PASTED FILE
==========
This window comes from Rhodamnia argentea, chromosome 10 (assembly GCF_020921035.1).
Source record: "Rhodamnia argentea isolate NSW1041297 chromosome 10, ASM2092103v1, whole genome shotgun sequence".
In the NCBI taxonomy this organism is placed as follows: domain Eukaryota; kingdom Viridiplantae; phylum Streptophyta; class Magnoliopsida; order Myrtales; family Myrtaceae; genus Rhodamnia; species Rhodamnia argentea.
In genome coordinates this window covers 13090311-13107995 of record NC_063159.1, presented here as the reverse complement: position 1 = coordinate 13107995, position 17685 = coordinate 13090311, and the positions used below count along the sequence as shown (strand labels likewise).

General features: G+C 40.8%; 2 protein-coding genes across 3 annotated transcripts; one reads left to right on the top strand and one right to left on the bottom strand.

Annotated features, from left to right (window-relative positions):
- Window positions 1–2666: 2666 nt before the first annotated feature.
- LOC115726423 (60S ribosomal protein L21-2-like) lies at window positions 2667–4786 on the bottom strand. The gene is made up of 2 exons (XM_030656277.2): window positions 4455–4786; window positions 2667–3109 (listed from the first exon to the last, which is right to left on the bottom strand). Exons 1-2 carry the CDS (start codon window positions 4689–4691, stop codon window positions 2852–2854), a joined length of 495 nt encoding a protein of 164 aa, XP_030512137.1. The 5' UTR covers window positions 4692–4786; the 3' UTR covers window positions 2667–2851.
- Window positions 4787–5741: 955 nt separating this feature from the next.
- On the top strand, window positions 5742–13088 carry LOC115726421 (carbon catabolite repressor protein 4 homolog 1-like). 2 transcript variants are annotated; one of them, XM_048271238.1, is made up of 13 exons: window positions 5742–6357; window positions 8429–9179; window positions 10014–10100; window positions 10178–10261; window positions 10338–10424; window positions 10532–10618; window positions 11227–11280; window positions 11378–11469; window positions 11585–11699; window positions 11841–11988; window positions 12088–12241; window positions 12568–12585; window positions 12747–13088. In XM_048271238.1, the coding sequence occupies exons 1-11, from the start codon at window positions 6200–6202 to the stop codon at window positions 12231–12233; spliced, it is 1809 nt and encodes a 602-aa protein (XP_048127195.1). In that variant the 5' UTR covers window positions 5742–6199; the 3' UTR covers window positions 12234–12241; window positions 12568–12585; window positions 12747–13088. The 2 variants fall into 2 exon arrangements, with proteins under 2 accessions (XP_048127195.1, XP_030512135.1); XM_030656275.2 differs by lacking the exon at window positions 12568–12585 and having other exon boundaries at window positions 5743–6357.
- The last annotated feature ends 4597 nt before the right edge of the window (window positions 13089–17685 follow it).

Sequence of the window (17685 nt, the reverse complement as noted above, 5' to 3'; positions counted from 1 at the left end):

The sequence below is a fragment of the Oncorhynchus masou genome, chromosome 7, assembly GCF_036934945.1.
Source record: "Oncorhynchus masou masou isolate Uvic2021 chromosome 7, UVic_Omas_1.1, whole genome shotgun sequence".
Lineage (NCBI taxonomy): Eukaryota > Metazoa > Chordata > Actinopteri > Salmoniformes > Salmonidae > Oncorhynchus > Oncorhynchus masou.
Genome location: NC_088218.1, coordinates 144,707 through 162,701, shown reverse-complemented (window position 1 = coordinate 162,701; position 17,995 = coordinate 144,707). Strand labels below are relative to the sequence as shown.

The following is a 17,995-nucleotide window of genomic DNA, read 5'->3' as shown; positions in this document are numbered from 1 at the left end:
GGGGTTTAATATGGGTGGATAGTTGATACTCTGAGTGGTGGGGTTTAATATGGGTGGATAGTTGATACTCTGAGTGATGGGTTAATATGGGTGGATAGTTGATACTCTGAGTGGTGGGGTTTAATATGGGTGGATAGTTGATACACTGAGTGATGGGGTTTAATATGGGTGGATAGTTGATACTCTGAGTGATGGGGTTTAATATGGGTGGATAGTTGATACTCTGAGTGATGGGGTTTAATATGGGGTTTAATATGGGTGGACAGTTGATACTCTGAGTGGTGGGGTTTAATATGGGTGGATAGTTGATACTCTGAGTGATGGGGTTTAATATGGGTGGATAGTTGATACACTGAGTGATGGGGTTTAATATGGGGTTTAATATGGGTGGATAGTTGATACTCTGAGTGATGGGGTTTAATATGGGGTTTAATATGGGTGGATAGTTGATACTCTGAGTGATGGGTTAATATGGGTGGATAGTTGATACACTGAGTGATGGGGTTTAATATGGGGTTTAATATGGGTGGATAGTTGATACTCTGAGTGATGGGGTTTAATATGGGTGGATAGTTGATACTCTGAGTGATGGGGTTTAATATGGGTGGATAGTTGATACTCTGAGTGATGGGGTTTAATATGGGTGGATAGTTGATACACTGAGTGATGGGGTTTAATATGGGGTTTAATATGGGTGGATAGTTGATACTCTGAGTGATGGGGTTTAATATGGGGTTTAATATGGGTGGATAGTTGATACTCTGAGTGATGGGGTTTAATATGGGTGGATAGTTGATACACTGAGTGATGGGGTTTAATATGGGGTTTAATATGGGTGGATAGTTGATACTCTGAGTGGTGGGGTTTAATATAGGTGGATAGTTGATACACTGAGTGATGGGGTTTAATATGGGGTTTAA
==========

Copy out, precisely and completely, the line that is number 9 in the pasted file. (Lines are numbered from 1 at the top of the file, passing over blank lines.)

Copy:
- Window positions 4787–5741: 955 nt separating this feature from the next.